I did try to move my tester tips to the side of the receptacle but couldn't get contact. I looked closely and the contacts were way in there. When I finally plugged my cord in it made contact just fine. EMS-HW50C Monitor read out good electrical feed, turned on breakers.

Good idea on this suggestion:
You can also plug an adapter in the 50 amp socket and the pull out a little so the blades are slightly exposed

I also have the Progressive EMS hard wired unit, but I made up this for testing park power before I even pull into the site. If it isn't good-to-go, I go!

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Old 11-26-2016, 08:54 PM   #21
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Originally Posted by Jim T. View Post
I also have the Progressive EMS hard wired unit, but I made up this for testing park power before I even pull into the site. If it isn't good-to-go, I go!

Attachment 145395

My PT-50C does that.
Seems to be a dichotomy of capabilities.
I win.
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Old 11-26-2016, 10:05 PM   #22
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Originally Posted by marjoa View Post
So I watched a good YT video on how to test pole service before you plug in. I bought a recommended tester. Went to test at our CG and the tips are to short to reach way into the 50amp service circuits to test. Do they make extensions for these things?
Using a meter to test pedestal voltage is like using a shovel to remove snow. Sure it works, but I'll take a snowblower any day.

I mean it's dark and you're fumbling around with extra long probe leads hoping you don't "cross the streams" or praying spiders/wasps don't start dropping from the pedestal cover onto your hands.

Ditch the meter. Use a Progressive or a TRCI surge guard or a Power Pal (this is a link). BTW, the Power Pal is the fastest . . . and it talks!
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Old 11-27-2016, 07:53 AM   #23
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Originally Posted by CampDaven View Post
My PT-50C does that.
Seems to be a dichotomy of capabilities.
I win.

I didn't know that I had entered a contest.

Since the Progressive EMS measures continuously, it provides protection while plugged into park power. My device, which essentially measures that same functions as the Progressive EMS, is only used to verify that park power is safe to use at that precise moment in time before committing my coach to a particular site's power connection. If it indicates a problem, I either move to another site and/or contact the campground representative to alert them about their problem.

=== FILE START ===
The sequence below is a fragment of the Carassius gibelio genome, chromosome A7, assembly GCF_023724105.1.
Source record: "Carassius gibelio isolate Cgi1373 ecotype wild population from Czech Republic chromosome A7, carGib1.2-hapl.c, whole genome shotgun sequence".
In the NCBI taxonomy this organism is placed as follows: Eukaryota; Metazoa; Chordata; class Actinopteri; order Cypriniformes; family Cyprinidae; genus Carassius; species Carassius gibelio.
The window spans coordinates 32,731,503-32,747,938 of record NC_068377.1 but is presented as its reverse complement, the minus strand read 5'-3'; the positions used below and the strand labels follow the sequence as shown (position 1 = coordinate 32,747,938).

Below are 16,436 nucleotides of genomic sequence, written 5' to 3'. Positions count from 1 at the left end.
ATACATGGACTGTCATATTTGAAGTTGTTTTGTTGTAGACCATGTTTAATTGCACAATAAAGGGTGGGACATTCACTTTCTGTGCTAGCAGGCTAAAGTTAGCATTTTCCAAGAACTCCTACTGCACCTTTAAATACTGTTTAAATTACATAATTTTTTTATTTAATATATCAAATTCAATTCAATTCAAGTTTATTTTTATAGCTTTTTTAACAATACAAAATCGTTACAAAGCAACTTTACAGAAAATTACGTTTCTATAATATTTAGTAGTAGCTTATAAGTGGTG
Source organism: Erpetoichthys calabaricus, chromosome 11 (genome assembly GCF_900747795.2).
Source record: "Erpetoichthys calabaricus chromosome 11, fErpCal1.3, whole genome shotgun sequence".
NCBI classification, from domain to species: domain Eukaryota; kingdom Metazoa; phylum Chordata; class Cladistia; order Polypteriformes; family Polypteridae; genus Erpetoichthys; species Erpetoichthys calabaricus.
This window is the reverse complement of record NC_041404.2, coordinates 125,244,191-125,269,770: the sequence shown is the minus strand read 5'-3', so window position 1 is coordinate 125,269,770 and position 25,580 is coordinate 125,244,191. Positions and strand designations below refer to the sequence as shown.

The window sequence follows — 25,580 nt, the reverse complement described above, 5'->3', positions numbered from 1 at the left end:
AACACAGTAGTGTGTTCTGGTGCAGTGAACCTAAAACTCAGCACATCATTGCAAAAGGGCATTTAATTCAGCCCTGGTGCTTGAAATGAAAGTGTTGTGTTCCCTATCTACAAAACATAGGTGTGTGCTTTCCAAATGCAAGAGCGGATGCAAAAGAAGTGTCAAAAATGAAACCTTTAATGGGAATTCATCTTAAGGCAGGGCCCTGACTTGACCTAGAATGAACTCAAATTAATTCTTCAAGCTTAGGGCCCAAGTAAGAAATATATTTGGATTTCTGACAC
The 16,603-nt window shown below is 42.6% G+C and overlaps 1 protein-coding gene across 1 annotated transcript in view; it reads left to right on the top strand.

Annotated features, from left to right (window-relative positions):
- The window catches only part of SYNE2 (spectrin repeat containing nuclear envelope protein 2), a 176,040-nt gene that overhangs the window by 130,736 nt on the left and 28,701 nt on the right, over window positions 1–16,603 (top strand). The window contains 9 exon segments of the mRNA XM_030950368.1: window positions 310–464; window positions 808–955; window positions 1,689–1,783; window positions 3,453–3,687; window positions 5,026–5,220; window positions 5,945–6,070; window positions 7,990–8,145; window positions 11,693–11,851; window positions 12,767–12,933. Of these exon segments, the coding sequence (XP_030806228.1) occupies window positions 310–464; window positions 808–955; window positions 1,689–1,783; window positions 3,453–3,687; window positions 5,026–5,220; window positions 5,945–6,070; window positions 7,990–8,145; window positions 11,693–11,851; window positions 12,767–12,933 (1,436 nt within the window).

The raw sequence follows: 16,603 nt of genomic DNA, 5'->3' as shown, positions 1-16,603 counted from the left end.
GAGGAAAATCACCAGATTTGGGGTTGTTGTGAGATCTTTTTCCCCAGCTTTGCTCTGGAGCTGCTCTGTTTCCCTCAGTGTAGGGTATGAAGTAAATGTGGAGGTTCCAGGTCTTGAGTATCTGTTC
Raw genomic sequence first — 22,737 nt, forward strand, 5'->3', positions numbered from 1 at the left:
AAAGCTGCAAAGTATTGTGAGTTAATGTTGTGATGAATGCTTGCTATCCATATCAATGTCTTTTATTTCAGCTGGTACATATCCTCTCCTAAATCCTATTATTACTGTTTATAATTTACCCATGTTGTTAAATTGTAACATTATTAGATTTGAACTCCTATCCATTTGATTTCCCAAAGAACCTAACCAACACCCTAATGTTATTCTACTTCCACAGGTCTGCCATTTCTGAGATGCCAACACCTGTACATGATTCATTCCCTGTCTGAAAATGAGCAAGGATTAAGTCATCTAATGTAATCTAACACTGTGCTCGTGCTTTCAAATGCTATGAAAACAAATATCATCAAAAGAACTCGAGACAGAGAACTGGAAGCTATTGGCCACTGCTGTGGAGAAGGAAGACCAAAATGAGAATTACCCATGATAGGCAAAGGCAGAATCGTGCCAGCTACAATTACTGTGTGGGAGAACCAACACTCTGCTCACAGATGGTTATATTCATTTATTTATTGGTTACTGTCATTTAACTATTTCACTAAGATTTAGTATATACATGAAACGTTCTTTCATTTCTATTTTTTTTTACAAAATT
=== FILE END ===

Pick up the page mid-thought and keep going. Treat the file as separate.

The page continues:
Anal retentive? Maybe. But I'm comfortable in my skin.

By the way, the definition of dichotomy is: A division into two parts or classifications, especially when they are sharply distinguished or opposed: the dichotomy between eastern and western cultures.

My Progressive EMS and my homemade tester are complementary to each other, not in opposition.
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Old 11-27-2016, 11:56 AM   #24
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Originally Posted by Jim T. View Post
I also have the Progressive EMS hard wired unit, but I made up this for testing park power before I even pull into the site. If it isn't good-to-go, I go!

Attachment 145395

I made one similar to that-- I also use it as a preliminary check before plugging in.
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Old 11-27-2016, 12:31 PM   #25
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Panjh,

Good to know that I'm not the only obsessive/compulsive RVer! On my last RV trip, I ran into a missing or loose neutral on a park pedestal that indicated excessive voltage on my tester. I know that my Progressive EMS would have not let power through to my coach, but with my handy tester, I didn't even have to deal with the hassle. I just moved on.
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Old 11-28-2016, 04:26 PM   #26